7 Ways to Manage Workplace Conflict Effectively

7 Ways to Manage Workplace Conflict Effectively


According to a recent study conducted by the Society for Human Resource Management, HR professionals spend anywhere from 24% to 60% of their time dealing with workplace conflict. This is a striking statistic, but it’s not altogether surprising: employees are people as well as workers, each with their own distinctive personality and values, and when they work together in close proximity, some level of disagreement is almost unavoidable.

But although conflict may be an inevitable part of the workplace, it doesn’t have to negatively affect an organization. The key for HR managers lies in learning to quickly identify and properly handle developing conflicts. When people effectively manage conflict, it can actually be a useful tool, helping to foster improved working relationships, innovative learning opportunities, and a more resilient company.

Here are seven helpful steps that you can take to transform workplace conflict from problematic to positive:

Identify the problem.

conflict resolutionOne of the biggest challenges in dealing with workplace disputes is that everyone doesn’t always agree on what the issue actually is. You can help identify the core of the problem by fully investigating both, or all, sides of the dispute and getting as thorough an understanding of the situation as possible before attempting to launch a resolution process. Clearly establishing the nature of the disagreement will also help keep future discussions on track and stop them from straying off on potentially destructive tangents.

Assemble all parties involved.

Once you have identified the problem, the next step is to gather together everyone involved. It’s very important to get everyone in the same room; avoid meeting with people individually, as this can lead to an atmosphere of mistrust and might encourage too much “speaking without thinking” from the different parties involved.

Set rules and expectations.

When all parties are present, it’s useful to formally state the rules and expectations of the meeting: structure is very helpful in resolving conflict because it provides a framework that everyone can follow without giving in to emotion. Generally, the basic rule is to ensure that each person has an equal amount of time to speak without interruption and to present their perspective and opinion.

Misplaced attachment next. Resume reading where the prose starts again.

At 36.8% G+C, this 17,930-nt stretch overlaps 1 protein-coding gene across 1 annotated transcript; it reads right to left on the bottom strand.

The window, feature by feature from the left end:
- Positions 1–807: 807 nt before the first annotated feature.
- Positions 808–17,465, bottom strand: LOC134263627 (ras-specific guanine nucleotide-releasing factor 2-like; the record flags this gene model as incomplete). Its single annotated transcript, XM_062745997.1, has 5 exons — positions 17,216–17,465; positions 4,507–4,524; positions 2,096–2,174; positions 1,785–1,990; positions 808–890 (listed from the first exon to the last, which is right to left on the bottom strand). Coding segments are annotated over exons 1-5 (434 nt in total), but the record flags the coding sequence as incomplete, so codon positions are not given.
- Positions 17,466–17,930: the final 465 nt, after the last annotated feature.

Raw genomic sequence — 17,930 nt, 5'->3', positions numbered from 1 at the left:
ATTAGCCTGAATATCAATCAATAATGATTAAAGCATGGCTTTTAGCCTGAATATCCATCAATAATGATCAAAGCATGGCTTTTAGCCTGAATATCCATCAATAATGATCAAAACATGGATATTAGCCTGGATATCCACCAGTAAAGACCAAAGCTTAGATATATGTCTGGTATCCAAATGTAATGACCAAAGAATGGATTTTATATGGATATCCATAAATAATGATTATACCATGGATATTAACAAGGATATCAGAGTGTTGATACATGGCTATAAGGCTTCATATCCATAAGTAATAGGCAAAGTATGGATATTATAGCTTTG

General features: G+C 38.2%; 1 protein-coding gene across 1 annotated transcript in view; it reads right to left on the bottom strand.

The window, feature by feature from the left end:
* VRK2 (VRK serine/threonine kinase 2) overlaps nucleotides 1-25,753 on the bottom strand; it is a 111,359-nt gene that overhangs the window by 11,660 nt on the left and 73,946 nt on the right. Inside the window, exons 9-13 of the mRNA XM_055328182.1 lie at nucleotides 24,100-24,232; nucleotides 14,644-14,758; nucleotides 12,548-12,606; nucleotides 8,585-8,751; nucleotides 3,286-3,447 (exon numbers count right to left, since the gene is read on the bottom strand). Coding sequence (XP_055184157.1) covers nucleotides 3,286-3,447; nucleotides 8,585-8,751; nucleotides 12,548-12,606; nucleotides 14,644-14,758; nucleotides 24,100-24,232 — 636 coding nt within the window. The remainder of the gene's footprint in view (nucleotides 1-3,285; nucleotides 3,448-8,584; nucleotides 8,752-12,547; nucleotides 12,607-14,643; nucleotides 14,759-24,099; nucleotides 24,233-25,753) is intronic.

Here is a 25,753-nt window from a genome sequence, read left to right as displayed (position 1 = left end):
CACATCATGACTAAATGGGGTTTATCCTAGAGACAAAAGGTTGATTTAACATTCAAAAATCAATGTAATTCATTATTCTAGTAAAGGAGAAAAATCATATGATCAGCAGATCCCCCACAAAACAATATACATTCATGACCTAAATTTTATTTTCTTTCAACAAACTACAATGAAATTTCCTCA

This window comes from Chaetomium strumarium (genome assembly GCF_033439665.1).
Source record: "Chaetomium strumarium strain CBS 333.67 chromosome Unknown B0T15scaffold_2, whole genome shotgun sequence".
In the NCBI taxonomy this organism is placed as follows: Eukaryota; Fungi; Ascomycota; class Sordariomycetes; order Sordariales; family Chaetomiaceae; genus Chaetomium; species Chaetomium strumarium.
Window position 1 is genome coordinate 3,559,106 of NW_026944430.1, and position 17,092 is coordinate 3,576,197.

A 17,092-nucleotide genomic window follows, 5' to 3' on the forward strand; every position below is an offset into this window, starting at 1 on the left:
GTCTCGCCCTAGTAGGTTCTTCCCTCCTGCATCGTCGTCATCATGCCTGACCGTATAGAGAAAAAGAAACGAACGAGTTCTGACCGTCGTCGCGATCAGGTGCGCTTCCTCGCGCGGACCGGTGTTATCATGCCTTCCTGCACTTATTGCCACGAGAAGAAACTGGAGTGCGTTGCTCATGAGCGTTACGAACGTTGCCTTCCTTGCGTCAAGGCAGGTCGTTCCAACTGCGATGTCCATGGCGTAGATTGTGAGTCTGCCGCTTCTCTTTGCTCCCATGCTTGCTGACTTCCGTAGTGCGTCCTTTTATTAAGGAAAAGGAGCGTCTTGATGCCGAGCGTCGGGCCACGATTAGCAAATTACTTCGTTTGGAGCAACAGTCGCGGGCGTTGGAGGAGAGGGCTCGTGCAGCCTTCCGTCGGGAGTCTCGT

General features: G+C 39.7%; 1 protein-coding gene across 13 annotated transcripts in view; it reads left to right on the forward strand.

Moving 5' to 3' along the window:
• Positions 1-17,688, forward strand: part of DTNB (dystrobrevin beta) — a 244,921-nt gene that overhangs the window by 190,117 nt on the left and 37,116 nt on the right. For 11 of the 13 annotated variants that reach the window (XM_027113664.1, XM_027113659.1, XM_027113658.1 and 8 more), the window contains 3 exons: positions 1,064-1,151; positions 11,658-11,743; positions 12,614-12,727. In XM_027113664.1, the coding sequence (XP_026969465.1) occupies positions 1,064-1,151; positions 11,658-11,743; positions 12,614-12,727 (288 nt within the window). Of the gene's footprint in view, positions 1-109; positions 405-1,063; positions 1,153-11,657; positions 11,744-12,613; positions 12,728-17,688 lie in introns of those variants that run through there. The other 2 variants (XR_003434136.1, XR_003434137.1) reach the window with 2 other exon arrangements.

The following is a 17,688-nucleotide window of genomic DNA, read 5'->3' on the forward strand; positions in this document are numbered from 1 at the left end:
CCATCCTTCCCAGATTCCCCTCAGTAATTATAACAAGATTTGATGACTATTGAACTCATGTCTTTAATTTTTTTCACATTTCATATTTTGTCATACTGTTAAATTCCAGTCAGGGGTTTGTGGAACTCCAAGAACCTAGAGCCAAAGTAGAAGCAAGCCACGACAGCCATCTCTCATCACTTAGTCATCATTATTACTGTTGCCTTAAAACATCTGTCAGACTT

You should be sure to let all employees involved know that you are committed to finding an acceptable resolution and are not here to take sides. A helpful way to ensure that everyone rises to the occasion is to express confidence in the participants’ abilities to discuss and resolve the conflict like responsible adults.

Actively listen.

conversationsActive listening, where one person restates in his or her own words what another person has said, is a key conflict resolution skill that is an essential part of an effective HR manager’s toolkit. It shows understanding and concern for other points of view, and helps to promote better communication and defuse emotional situations.

As an HR professional, you should encourage all participants to practice active listening throughout the discussion. In fact, you can lead the way by demonstrating how to respond properly to what others say. You should begin by naming the feeling expressed, and then state the reason for that feeling, as in “It sounds like you’re frustrated by his lack of punctuality.”

Use conflict de-escalation strategies.

If the discussion gets heated, it may be necessary to calm the situation and keep tensions in check with conflict de-escalation techniques. You should take the lead by demonstrating and reminding participants of appropriate behaviors, such as using “I” statements rather than “you” statements. (“I feel like you are often late” rather than “You are always late.”) Other strategies include focusing on work behavior and not on individual personalities, not allowing put-downs or name-calling, sticking to the facts and avoiding sweeping generalizations, speaking in a civil tone, and maintaining neutral body language, with no crossed arms, clenched fists, or eye rolling. If necessary, take a time-out to allow everyone to cool down.

Make changes.

After discussing the problem, the next step is to get everyone committed to making the necessary changes to resolve the conflict. You should ask each person involved to describe what specific actions he or she feel the other party should take, and to verbalize in detail what the other person could do more or less of, in terms of his or her behavior.

Use this information to develop a realistic action plan to allow each person to achieve their goals. If there is a point that everyone agrees on and can compromise on, use that as a starting point; if you can’t find any area of agreement, focus instead on a common long-term goal. Finally, ensure that the meeting ends with each participant knowing what concrete steps he or she must take to resolve the conflict.

Review progress.

The end of the conflict resolution meeting is not the end of the process. Once the involved employees make commitments, you should set times in the future to hold progress reviews. This will help hold participants accountable for the actions they agreed to take.


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